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Handfuel, a Toronto-based snack company, is run by Cole Richman - who happens to be second-cousin to Saul Good’s founder, Saul Brown. Both businesses carry on in their family’s tradition of entrepreneurship. Today, we’re telling Handfuel’s story.

Buckle up - it takes a few generations of bold entrepreneurs to explain just how special Handfuel, and their family recipes, really are.

The story starts with Saul’s uncle Morris, who came to Canada with his father from Ukraine (Morris was also Cole’s great uncle). Morris started Morris Brown & Son’s - a fruit and vegetable import business in Toronto. Cole and Saul’s families were involved with the business for generations - including Saul’s brother Nathan. It was through this involvement that Nathan managed a nut and snack distribution business near Toronto’s Queensway and Ontario Food Terminal.

The recipe for Handfuel’s lemon almonds comes from Saul’s cousin / Cole’s aunt, Annabelle. Annabelle had this recipe for roasted almonds with freshly squeezed lemon juice. She’d purchase nuts from Nathan’s business, season and roast the nuts herself, and then sell to family, friends, and the odd holiday sale or small retailer. 


Annabelle and Cole (from the family archive)

As Saul remembers, the almonds were tangy, addictive, and had a unique flavour. It wasn’t something you could typically find.

Eventually, the family’s entrepreneurial spirit came full circle. Annabelle’s recipe would go on to become the founding recipe of Handfuel. Cole went from one recipe to four and has been working hard to build Handfuel into a national snack brand.

And now, you can find Handfuel coconut cashews and lemon almonds in Saul Good gifts. Saul couldn’t be prouder to work with Cole and help him grow his business.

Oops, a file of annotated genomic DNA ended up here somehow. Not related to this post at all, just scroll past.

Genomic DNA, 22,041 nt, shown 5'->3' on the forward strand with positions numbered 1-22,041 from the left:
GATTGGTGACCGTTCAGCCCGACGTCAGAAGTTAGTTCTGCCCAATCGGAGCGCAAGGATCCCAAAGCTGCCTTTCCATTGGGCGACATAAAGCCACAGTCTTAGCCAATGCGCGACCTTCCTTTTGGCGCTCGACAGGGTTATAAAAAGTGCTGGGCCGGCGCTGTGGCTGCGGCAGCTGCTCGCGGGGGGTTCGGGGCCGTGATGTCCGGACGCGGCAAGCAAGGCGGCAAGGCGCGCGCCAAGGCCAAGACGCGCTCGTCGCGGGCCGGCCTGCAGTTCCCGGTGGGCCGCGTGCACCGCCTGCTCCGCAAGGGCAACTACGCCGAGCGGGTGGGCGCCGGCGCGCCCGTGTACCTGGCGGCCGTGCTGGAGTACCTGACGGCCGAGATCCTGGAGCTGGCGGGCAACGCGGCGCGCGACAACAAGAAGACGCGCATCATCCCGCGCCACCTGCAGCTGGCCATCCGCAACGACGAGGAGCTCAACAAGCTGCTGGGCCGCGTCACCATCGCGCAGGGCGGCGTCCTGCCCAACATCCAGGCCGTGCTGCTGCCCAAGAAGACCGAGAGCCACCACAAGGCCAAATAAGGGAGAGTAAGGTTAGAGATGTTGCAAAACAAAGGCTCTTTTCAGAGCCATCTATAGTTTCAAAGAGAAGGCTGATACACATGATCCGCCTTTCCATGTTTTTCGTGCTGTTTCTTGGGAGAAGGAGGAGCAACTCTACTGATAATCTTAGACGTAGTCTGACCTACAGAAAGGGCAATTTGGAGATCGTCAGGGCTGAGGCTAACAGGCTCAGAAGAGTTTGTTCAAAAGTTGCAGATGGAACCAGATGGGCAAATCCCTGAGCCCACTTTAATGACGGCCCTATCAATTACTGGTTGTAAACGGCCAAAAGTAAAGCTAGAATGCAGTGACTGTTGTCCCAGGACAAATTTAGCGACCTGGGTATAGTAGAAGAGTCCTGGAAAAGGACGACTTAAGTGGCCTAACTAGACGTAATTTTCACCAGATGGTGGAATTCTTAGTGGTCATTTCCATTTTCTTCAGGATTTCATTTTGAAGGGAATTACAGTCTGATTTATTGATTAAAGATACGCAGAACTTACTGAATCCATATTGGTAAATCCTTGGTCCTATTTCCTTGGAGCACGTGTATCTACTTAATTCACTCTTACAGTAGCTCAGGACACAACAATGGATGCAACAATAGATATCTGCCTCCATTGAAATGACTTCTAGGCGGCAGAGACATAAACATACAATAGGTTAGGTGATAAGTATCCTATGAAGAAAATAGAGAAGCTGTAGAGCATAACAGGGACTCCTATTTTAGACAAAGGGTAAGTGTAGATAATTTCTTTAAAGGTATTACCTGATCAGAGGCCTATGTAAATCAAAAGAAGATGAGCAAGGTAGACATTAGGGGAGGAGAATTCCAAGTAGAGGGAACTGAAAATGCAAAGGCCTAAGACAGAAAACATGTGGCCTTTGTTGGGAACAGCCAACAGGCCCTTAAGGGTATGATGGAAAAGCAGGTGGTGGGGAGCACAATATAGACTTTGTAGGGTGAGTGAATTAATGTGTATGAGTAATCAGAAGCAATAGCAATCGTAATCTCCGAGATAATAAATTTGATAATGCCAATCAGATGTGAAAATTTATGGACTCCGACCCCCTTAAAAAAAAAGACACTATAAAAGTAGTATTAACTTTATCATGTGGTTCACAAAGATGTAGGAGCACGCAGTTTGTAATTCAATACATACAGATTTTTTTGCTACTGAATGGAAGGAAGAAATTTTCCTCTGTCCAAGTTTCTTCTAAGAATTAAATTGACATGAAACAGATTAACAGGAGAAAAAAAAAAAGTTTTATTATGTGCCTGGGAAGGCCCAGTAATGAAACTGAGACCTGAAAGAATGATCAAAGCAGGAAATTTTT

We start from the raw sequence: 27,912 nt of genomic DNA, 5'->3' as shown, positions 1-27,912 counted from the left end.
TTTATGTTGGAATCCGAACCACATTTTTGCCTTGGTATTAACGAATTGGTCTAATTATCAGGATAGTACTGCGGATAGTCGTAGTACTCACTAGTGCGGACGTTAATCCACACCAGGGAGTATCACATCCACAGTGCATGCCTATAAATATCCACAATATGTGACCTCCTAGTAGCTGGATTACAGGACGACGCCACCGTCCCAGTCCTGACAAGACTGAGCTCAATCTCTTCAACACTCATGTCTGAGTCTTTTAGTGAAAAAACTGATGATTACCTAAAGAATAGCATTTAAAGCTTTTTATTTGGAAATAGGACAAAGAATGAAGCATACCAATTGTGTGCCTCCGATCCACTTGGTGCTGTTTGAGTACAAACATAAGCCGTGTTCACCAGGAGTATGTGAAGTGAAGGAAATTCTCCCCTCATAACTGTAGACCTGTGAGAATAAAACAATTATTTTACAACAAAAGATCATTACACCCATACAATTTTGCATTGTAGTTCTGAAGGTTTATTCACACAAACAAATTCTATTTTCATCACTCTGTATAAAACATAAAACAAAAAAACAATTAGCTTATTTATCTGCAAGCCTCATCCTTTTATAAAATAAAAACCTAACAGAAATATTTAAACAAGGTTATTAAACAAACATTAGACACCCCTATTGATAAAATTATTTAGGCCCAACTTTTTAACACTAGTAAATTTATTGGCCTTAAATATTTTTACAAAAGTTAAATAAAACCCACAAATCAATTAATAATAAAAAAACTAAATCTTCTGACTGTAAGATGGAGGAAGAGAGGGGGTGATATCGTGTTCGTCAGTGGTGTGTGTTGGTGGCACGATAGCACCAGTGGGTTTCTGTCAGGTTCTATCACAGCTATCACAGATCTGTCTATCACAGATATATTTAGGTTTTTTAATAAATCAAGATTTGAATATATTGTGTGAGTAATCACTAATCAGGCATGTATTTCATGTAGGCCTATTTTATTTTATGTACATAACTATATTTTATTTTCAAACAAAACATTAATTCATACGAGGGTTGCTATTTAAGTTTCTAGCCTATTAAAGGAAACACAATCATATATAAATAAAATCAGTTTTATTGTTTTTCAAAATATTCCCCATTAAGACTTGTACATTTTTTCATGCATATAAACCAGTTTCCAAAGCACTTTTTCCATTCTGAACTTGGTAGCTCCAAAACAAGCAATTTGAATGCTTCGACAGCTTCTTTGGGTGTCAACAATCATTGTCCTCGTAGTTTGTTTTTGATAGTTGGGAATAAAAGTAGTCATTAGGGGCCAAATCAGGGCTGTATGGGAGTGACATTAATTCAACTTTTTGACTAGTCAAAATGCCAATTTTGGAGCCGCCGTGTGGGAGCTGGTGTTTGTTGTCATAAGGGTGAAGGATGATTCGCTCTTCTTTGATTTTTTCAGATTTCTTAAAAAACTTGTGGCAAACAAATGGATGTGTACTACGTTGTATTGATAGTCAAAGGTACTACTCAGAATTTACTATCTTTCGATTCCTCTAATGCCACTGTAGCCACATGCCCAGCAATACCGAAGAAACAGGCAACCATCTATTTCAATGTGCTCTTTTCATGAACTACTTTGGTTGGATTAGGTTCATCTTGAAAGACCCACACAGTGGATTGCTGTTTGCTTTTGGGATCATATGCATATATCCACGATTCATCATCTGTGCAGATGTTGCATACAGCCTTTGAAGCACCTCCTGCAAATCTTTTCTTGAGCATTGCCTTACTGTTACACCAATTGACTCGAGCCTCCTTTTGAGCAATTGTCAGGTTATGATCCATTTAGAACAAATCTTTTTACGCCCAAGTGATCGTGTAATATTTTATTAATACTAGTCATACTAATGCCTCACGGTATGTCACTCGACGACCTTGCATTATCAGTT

We recently sat down with Cole to find out how he turned his aunt Annabelle’s recipe into a thriving and disruptive snack brand. Read on to find out more.



How did Handfuel get started?

One afternoon after I graduated school, Annabelle asked if I could help her pick up some almonds (the cases were understandably heavy and hard for one person to move). I went with her to pick up a couple of cases of almonds and helped her to bring them up to her apartment. I just sat there watching her work her magic and thought “this is pretty cool.” A part of me wondered if there was potential for Annabelle’s side project to become something bigger. She wasn’t able to or interested in growing this hobby into a business. So I took it on.

Four months after I was in her apartment roasting almonds, I had created a makeshift brand and went door to door testing it out in the marketplace. I put it in 25-30 stores and then reached a crossroads. I thought, “is this a hobby, or can I make something of this?”


Photo Credit: Handfuel


How did you take it from hobby to business venture?

I took on a partner who helped me finance a portion of the business. We set up a very small manufacturing/production facility and went through the wringer of food safety to all the aspects of building a food brand. The initial feedback was great. We got into 600 retailers and we were in the process of launching more products.

Then, I saw funky young brands emerging and disrupting traditional consumer industries. These brands were built on story and personal connection to their consumer, I knew that was a direction we should go in. In the middle of our launch, I put things on hold for 6 months to redo the brand and launch new products.

April 2019 we relaunched the brand with the products Saul Good now carries. In July 2019 we moved out of our small manufacturing plant into a space that was 5x larger. Now, we are in the process of finalizing large national deals with nationwide grocery chains. It’s a great time for us. We came a long way from the ups and downs of building a brand. I remember days thinking, “Is this the last day we get to do this? Can I cover my next bill?”


How did you come up with the flavours?

Initially, I was in a hurry to come up with products to compliment Annabelle’s recipe. I felt, and had heard from other people, that we couldn’t just launch with only one product. I think I really rushed through the product creation process.